Market leading insight for tax experts
View online issue

Business leaders back Cameron’s tax ‘crackdown’

printer Mail

Business leaders have backed David Cameron’s call for all businesses to pay their ‘fair share’ of tax, according to accounts of a private meeting following the prime minister’s speech last week at the World Economic Forum. More high street retailers have called for action to level the playing field on corporation tax, while a partner at one of the big four firms of accountants has suggested that politicians need to ‘stop banging on about morality and change the law’.

The CBI, responding to Cameron’s speech, recognised that the tax system is ‘lagging behind commercial reality’ in some cases. In an interview with Tax Journal last month, which was published on Friday, Kevin Nicholson, head of tax at PwC, said recent corporation tax reforms had created a ‘much more competitive position’ for the UK, but ‘going forward we need to constantly be evolving the international tax arena’.

Nicholson added: ‘Increased globalisation means we are going to have to look at tax differently, especially for the taxation of digital businesses which don't need a [taxable] presence to sell.’

Nicholson will give evidence to the Commons public accounts committee on Thursday, alongside representatives of Deloitte, Ernst & Young and KPMG.

Today’s Daily Telegraph reported that in an interview in Davos Mark Otty, Ernst & Young’s area managing partner for Europe, the Middle East, India and Africa, said: ‘The only way you can resolve this issue is through a legal code. I don’t see how you can have any assessment on payments of tax other than what is in the statute. The simplest solution is to stop banging on about morality and change the law.’

Otty said E&Y would not be changing its tax practices, the paper reported: ‘It comes back to the law … A company has responsibility to its shareholders, its staff and society. In days gone by it was a much easier argument. Now there is this morality test. For an organisation, it becomes very difficult ... you don’t know what the rules are or who the arbiter is.’

‘Nothing but support’

Cameron said at the World Economic Forum: ‘Any businesses who think that they can carry on dodging that fair share or that they can keep on selling to the UK and setting up ever-more complex tax arrangements abroad to squeeze their tax bill right down … Well, they need to wake up and smell the coffee because the public who buy from them have had enough.’

Cameron spoke later to 60 chairmen, chief executives and investors at a private meeting, the Sunday Times reported. Executives who attended ‘said there was nothing but support for the prime minister’s comment that companies should pay their fair share of tax’.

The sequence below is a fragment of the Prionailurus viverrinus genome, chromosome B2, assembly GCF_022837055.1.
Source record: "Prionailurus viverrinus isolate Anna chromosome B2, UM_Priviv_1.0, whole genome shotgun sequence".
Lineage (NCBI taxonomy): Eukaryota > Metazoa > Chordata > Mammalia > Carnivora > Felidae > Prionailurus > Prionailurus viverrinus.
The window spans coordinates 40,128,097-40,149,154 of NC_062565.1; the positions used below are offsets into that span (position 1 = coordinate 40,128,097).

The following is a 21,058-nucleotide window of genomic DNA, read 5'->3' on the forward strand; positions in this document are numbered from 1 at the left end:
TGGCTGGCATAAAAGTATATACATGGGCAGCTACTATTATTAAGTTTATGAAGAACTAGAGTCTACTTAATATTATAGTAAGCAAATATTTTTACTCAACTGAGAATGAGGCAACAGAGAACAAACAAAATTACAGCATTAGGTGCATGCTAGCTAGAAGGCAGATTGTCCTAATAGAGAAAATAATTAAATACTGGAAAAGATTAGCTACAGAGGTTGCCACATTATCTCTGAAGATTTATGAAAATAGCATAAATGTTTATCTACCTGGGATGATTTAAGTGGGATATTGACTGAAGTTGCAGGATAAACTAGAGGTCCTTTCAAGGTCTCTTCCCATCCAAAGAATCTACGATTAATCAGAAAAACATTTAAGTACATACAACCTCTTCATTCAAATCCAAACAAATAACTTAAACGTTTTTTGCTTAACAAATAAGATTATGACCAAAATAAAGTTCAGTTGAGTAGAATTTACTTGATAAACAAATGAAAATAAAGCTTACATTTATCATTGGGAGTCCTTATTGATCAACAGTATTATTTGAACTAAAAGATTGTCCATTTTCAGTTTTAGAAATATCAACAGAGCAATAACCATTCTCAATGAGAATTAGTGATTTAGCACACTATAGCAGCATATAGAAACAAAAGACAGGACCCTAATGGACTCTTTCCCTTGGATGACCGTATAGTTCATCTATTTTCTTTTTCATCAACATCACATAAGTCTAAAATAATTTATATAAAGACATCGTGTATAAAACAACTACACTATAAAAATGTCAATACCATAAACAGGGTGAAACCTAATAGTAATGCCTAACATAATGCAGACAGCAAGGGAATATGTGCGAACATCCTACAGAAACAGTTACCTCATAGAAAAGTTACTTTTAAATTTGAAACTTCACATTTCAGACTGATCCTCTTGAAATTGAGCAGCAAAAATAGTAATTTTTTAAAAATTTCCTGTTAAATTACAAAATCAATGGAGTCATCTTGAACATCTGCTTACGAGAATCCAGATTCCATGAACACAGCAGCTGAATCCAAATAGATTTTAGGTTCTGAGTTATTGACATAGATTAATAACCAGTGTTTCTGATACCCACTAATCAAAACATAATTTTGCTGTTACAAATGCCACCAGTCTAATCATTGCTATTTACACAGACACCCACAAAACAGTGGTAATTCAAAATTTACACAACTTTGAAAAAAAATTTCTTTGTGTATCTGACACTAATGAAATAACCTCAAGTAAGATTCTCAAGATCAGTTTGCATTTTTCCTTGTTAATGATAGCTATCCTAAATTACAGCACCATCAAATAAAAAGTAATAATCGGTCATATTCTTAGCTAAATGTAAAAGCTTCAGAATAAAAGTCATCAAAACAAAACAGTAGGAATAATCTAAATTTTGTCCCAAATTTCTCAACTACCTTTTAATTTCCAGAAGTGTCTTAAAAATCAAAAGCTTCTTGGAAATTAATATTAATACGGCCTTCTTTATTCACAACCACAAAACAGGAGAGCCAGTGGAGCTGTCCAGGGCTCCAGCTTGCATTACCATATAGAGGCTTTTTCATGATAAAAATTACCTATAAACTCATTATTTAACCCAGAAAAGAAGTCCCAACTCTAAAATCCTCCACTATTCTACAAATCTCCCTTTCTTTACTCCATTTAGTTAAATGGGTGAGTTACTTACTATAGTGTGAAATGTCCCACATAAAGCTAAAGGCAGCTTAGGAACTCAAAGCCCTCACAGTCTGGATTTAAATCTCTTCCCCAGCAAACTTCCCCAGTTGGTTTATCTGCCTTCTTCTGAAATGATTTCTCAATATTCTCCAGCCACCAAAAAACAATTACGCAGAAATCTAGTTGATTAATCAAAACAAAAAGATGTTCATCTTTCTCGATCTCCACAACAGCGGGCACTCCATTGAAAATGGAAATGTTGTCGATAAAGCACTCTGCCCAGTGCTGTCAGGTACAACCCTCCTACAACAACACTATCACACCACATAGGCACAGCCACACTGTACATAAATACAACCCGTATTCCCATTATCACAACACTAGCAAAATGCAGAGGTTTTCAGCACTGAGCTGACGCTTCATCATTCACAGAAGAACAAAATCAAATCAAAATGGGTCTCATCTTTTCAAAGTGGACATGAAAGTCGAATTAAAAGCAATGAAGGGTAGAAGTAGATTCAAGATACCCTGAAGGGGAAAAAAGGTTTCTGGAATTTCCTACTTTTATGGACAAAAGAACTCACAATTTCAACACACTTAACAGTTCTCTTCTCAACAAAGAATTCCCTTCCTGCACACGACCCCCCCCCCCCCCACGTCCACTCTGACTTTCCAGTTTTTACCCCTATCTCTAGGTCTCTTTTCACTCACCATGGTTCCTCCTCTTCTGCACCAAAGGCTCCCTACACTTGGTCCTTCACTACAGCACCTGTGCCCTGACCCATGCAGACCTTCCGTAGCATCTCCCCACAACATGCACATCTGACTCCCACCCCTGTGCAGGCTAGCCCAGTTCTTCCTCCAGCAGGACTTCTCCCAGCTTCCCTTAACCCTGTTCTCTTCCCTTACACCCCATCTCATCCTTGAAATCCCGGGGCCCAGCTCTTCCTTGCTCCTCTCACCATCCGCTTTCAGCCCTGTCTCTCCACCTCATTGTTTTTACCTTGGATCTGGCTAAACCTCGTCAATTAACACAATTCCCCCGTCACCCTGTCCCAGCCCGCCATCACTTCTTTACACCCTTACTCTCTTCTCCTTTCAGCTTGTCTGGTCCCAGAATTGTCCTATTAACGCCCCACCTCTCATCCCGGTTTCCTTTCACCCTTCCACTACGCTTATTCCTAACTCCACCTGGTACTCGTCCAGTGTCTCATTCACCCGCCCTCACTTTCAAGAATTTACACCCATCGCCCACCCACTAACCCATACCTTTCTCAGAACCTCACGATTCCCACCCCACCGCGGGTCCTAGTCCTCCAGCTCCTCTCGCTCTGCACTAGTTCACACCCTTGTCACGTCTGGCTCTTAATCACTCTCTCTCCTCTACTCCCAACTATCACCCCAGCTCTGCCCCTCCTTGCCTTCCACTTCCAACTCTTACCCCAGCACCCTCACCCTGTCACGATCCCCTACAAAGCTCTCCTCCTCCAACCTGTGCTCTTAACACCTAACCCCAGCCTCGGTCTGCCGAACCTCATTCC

The paper quoted an unnamed FTSE 100 chief executive as saying: ‘There is some cynicism around who is being singled out – there isn’t much consistency or proper investigation – but none of the big corporates disagrees with the idea of lower taxes and everyone contributing.’

Ian Livingston, chief executive at BT, said: ‘I support the prime minister’s comment that companies should pay their fair share. I was among those in the room at Davos when he gave his [public] speech about tax. I didn’t detect any annoyance or disagreement with what he said.’

The Financial Times reported on Friday that high street retailers were ‘putting pressure on the government to deliver a level playing field on tax, or at the very least reduce the tax burden on UK retail chains, following a string of high street collapses’.

John Lewis, J Sainsbury, Waterstones and Home Retail Group, the owner of Argos and Homebase, had ‘told the Financial Times that the government must get to grips with tax avoidance on the part of multinationals and ease the broader tax burden bearing down on the high street’.


Cameron’s suggestion that tax dodging companies should ‘wake up and smell the coffee’ exacerbated ‘tensions’ between the government and the Starbucks coffee chain, the Financial Times noted. But the paper reported that Starbucks said yesterday it had ‘no plans to suspend millions of pounds in investment in Britain’.

The FT added: ‘The US-based coffee chain said it did “not recognise” reports that it had threatened to pull £100m of investment from the UK in a meeting on Friday with the prime minister.’

The company said in a statement: ‘We had a very constructive meeting which was long scheduled. We do not discuss the details of our government meetings but can say that we do not recognise how it has been reported … Starbucks agrees with the prime minister that all businesses should pay their fair share. In the UK, we employ 9,000 people, contribute £300m a year to the economy and are forgoing tax deductions that will make the exchequer at least £20m better off.’

The Sunday Telegraph had quoted a source close to Starbucks as saying: ‘The PM is singling the business out for cheap shots, a company that, it should not be forgotten, has pledged to pay tax now and into the future.’

Grant Shapps, chairman of the Conservative Party, told Sky News in response to that report: ‘I don't think we'd ever single out a single company but I do think that companies in this country need to pay their way … I think they need to do what’s right.’